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Stories of Iconic Artworks: Andy Warhol’s Oxidation Paintings

Warhol Oxidation
Andy Warhol, Oxidation, 1977–78. Collection Norman and Norah Stone, San Francisco © The Andy Warhol Foundation for the Visual Arts, Inc., NY, Photo by Phillips/Schwab

By Shira Wolfe

“I told Ronnie not to pee when he gets up in the morning, to try to hold it until he gets to the office, because he takes lots of vitamin B so the canvas turns a really pretty color when it’s his piss.” – Andy Warhol’s diary entry, 28 June 1977

In 1977, Andy Warhol turned a new page in his artistic practice. He started using bodily fluids in his art. Asking his assistants to urinate and ejaculate on primed or copper-coated canvases, he created a series of abstract works known as the Oxidation, Piss and Cum paintings. We will explore the story of these artworks, with a particular focus on the Oxidation paintings.

Warhol Cum
Andy Warhol, Cum, 1977–78. Courtesy The Andy Warhol Museum, Pittsburgh; Founding Collection, Contribution The Andy Warhol Foundation for the Visual Arts, Inc. ©The Andy Warhol Foundation for the Visual Arts, Inc., NY, Photo: Phillips/Schwarb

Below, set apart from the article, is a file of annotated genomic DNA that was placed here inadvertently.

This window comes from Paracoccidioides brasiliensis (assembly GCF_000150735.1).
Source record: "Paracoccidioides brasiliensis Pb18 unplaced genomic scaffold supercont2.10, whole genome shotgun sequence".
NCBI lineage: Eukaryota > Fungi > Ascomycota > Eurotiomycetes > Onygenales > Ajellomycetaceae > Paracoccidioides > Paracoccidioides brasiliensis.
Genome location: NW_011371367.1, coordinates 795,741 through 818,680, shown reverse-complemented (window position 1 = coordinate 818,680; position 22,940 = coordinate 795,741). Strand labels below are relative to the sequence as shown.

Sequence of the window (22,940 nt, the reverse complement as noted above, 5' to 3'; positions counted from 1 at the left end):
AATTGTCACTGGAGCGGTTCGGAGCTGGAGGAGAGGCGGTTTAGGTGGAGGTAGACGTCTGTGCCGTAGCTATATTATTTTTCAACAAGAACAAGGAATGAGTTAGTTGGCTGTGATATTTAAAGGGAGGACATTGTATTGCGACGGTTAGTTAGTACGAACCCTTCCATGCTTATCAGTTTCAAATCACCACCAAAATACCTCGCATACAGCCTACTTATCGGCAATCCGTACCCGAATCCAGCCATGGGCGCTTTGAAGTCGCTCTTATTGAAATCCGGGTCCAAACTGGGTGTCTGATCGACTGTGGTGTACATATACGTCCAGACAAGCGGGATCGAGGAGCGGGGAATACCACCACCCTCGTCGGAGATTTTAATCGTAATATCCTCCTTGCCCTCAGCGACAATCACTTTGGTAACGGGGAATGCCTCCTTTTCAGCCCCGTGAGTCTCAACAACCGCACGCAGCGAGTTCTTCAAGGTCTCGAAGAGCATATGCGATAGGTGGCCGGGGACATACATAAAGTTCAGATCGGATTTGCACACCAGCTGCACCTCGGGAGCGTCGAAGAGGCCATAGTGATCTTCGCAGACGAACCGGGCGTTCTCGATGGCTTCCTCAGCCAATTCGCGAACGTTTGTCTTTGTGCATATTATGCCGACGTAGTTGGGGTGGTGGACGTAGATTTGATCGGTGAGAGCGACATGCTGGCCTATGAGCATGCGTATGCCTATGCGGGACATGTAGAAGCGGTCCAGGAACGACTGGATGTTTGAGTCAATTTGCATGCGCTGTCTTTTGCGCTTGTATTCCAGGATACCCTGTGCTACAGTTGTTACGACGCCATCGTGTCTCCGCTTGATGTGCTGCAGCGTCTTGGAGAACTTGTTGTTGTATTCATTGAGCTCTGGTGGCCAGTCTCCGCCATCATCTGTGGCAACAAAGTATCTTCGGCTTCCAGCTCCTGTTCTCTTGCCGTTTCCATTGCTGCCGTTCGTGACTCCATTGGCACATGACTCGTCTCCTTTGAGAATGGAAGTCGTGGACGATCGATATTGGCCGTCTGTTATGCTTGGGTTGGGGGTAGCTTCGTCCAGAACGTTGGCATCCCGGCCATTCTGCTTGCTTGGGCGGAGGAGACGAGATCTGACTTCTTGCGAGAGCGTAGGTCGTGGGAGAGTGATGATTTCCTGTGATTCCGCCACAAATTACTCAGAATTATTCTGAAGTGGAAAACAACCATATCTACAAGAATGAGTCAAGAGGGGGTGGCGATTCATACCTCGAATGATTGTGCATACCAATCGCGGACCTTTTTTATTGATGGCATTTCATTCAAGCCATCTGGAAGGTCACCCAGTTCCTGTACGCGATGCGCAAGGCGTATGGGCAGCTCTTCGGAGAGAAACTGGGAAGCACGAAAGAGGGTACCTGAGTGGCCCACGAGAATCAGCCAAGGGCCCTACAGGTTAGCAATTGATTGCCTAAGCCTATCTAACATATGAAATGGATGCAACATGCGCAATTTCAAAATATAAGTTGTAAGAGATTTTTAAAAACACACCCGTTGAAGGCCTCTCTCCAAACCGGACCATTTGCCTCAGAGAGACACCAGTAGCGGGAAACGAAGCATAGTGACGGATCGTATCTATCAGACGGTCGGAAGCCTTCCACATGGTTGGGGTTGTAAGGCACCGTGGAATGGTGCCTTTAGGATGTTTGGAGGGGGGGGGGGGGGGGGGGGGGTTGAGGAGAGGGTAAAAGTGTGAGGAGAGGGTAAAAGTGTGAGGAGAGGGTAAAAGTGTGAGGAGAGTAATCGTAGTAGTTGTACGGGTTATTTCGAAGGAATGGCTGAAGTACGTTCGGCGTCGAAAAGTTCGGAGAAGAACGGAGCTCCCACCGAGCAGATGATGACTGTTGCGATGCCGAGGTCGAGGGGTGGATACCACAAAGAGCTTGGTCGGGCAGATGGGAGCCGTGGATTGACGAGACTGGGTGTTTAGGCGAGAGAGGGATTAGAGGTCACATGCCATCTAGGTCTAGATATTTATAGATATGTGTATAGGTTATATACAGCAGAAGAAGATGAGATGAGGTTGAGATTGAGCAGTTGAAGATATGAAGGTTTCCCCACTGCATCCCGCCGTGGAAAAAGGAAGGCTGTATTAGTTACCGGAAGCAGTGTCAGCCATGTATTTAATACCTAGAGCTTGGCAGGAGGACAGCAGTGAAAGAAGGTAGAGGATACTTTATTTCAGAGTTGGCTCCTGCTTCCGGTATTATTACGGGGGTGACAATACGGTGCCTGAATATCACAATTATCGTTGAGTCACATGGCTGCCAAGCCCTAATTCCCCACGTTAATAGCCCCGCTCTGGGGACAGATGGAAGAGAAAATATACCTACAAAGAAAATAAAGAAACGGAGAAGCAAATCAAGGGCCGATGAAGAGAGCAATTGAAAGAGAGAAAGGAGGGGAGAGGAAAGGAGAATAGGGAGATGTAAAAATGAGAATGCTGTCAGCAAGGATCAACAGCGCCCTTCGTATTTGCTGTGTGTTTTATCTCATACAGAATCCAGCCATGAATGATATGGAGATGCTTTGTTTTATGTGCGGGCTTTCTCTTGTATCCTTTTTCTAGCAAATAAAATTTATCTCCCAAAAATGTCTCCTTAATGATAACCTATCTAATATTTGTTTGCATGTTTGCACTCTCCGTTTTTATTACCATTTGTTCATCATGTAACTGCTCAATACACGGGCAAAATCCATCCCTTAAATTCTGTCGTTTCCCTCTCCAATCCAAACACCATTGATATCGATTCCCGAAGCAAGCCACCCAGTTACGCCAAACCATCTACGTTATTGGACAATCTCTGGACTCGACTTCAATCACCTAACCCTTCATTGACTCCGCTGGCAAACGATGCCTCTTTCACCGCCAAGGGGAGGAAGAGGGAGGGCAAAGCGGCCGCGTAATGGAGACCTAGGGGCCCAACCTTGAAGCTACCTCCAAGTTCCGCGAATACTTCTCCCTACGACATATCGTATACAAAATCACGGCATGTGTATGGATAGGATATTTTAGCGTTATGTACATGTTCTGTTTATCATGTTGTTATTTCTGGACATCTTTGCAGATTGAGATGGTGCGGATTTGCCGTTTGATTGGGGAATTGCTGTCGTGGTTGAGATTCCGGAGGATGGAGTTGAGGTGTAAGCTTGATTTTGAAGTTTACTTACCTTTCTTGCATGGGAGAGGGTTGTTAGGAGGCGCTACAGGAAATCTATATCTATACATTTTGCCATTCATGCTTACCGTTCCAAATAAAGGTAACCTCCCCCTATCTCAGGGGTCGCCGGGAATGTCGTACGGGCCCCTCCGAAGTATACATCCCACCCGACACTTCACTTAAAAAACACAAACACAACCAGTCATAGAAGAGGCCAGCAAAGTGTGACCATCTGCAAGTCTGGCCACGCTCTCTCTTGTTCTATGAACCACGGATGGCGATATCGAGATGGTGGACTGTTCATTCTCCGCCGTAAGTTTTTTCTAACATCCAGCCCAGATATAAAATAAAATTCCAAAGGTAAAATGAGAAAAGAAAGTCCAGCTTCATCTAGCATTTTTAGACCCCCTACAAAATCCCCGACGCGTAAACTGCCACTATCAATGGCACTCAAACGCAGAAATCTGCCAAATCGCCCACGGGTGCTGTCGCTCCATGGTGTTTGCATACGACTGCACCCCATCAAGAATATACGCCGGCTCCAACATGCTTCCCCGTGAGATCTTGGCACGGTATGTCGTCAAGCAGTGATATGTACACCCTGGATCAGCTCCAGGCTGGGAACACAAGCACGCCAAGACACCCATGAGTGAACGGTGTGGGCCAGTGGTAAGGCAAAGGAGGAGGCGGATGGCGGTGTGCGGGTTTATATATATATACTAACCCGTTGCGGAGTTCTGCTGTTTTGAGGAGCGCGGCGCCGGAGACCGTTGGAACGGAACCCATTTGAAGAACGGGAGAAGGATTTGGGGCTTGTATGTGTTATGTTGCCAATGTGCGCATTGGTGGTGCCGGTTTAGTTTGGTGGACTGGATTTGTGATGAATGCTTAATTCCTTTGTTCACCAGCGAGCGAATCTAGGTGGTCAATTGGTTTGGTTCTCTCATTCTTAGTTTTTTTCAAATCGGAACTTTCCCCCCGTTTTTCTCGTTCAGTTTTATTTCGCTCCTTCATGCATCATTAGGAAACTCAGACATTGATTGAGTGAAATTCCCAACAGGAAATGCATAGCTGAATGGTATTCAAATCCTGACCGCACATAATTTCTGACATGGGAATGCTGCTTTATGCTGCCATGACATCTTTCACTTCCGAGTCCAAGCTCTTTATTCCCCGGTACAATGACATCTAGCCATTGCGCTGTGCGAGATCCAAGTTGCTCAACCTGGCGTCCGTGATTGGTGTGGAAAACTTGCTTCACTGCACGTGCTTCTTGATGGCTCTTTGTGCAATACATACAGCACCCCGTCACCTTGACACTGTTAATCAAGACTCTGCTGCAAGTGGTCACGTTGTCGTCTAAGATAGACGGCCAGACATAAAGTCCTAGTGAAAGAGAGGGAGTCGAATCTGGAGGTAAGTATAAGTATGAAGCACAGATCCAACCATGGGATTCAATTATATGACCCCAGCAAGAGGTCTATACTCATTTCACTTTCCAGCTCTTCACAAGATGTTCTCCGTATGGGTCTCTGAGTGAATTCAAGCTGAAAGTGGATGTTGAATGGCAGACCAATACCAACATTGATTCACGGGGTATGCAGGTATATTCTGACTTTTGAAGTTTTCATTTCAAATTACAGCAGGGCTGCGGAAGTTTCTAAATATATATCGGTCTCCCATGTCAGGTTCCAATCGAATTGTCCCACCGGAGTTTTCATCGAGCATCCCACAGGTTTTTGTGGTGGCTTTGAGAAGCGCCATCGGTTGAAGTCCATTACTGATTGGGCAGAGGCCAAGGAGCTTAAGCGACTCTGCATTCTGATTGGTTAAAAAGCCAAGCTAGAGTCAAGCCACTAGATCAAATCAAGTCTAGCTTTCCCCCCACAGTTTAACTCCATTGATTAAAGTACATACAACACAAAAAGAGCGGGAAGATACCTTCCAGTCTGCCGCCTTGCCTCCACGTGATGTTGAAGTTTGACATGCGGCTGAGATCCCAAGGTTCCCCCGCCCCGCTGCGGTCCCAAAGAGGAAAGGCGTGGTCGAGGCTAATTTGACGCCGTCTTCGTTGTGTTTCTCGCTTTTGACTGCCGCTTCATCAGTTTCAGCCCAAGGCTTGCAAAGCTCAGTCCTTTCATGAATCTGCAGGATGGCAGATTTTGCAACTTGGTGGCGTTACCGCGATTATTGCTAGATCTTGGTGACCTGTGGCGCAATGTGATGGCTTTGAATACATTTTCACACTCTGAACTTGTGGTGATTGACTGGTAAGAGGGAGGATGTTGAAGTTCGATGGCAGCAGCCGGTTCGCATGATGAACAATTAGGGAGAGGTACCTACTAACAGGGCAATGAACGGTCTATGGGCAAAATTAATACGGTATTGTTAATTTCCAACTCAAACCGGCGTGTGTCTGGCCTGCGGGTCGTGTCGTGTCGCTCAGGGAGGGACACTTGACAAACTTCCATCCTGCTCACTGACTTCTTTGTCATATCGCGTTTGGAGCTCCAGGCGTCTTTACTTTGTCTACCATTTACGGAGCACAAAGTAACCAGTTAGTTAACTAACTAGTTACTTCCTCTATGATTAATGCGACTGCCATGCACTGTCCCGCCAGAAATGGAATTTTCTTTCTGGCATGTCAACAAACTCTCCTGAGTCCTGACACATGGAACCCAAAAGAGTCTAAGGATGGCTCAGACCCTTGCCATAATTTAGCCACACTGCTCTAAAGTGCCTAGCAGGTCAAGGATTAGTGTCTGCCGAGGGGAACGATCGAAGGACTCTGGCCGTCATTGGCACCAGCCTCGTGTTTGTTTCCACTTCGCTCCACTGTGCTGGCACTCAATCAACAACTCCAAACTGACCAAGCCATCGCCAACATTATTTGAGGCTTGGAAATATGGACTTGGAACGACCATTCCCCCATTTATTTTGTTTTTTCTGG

Andy Warhol – From the Early Works to a New Approach

The first mature phase of Andy Warhol’s fully fledged Pop Art period is often said to have started with the Campbell Soup Cans and ended when shot by Valerie Solanas in 1968. In a diary entry from the late ‘70s, Warhol admitted to himself that he had not produced any good art since he had been shot. Critics also seemed to be tiring of him, considering him a society portraitist. Searching for a new approach and new inspiration to reassert his vanguard status, he began working on a new series of closely related works: the Oxidation, Piss and Cum paintings, in 1977 and 1978. The paintings directly follow, and partially overlap, his Torso and Sex Parts paintings, which he made from 1976 to early 1978. Warhol used some of the participants from the Torso and Sex Parts paintings for this new series as well – the participants offering up their urine and semen. The Oxidation paintings were made by urinating and pouring or dripping urine onto canvases prepared with either copper or gold-coloured paint; the Piss paintings were made by urinating and pouring or dripping urine onto primed canvases; and the Cum paintings were made with ejaculated semen, poured or dripped onto primed canvases.